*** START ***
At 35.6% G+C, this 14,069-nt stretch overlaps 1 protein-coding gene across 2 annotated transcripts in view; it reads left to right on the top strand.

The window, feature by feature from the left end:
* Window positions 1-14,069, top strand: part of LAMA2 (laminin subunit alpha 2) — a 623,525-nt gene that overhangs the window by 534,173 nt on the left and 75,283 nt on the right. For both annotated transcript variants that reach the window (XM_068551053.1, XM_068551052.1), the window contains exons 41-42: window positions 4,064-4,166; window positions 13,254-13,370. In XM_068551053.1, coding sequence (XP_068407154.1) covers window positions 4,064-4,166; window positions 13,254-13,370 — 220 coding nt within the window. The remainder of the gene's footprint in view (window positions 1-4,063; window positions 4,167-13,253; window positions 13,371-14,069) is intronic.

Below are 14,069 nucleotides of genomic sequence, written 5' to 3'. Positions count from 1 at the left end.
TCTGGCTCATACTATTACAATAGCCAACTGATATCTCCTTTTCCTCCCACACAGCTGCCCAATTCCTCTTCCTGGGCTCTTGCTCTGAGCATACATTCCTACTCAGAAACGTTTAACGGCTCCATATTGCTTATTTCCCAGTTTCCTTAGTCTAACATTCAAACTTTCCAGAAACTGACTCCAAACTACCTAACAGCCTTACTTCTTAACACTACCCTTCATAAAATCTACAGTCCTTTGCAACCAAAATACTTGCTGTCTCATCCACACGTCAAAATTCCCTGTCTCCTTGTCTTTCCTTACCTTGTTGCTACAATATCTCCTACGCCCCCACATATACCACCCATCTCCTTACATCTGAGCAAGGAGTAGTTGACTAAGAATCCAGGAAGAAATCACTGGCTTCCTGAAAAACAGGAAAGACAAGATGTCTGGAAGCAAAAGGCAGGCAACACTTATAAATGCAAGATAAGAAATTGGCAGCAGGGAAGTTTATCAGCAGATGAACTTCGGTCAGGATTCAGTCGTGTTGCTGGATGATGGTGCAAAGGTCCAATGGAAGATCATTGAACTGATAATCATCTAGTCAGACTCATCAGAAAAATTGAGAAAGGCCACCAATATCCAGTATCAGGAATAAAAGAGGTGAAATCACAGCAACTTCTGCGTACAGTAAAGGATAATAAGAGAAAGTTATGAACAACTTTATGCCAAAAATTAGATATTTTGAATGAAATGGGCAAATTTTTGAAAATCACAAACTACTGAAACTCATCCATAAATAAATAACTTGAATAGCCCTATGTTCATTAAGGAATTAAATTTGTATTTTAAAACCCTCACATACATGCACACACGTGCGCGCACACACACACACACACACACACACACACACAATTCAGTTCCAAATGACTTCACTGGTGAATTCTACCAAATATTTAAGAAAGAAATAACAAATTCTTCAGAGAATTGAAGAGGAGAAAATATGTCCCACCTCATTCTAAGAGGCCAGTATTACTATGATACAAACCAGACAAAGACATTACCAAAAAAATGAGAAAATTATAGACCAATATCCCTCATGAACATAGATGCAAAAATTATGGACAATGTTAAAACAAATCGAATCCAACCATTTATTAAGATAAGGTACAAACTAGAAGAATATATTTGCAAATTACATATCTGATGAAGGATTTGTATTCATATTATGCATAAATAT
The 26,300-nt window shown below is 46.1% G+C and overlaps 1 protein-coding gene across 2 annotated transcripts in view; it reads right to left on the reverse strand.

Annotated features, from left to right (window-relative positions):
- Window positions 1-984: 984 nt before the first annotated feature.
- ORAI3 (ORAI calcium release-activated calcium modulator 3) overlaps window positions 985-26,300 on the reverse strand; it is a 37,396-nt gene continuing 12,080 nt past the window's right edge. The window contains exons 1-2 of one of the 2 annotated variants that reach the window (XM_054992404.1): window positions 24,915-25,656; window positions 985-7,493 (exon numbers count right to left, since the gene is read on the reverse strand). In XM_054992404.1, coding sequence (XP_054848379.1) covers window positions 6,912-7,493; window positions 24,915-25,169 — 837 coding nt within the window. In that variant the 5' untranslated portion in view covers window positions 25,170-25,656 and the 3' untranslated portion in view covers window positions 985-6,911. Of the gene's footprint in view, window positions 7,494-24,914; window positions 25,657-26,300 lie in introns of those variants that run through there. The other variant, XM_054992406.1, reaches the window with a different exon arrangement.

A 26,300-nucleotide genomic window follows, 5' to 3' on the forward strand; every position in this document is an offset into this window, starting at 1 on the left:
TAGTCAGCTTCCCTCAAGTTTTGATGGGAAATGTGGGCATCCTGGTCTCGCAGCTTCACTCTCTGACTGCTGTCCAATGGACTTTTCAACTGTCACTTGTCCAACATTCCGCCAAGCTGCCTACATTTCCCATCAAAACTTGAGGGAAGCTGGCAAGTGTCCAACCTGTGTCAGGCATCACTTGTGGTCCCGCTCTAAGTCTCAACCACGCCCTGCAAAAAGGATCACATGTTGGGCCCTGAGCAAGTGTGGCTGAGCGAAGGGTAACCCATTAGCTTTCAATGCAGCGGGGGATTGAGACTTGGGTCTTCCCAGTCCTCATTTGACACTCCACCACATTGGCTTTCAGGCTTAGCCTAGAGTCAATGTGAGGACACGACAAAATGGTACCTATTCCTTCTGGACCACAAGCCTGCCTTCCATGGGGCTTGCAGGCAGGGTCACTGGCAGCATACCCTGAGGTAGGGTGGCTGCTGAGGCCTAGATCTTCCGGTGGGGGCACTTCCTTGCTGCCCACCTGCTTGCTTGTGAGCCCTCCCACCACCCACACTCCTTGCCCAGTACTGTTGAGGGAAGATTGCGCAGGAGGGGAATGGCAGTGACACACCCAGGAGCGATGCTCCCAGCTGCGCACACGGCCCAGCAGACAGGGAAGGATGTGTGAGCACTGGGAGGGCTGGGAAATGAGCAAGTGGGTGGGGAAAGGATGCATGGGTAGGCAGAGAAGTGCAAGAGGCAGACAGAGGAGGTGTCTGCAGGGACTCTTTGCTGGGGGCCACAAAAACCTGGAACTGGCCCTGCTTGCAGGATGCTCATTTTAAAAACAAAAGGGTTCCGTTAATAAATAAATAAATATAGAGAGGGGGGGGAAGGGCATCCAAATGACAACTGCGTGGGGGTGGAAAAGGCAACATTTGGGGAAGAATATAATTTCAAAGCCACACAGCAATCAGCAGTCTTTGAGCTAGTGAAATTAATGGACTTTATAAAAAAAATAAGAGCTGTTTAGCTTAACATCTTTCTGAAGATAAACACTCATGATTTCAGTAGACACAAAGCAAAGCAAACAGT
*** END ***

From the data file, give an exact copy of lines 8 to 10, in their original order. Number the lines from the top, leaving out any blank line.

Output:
- Window positions 1-984: 984 nt before the first annotated feature.
- ORAI3 (ORAI calcium release-activated calcium modulator 3) overlaps window positions 985-26,300 on the reverse strand; it is a 37,396-nt gene continuing 12,080 nt past the window's right edge. The window contains exons 1-2 of one of the 2 annotated variants that reach the window (XM_054992404.1): window positions 24,915-25,656; window positions 985-7,493 (exon numbers count right to left, since the gene is read on the reverse strand). In XM_054992404.1, coding sequence (XP_054848379.1) covers window positions 6,912-7,493; window positions 24,915-25,169 — 837 coding nt within the window. In that variant the 5' untranslated portion in view covers window positions 25,170-25,656 and the 3' untranslated portion in view covers window positions 985-6,911. Of the gene's footprint in view, window positions 7,494-24,914; window positions 25,657-26,300 lie in introns of those variants that run through there. The other variant, XM_054992406.1, reaches the window with a different exon arrangement.

A 26,300-nucleotide genomic window follows, 5' to 3' on the forward strand; every position in this document is an offset into this window, starting at 1 on the left: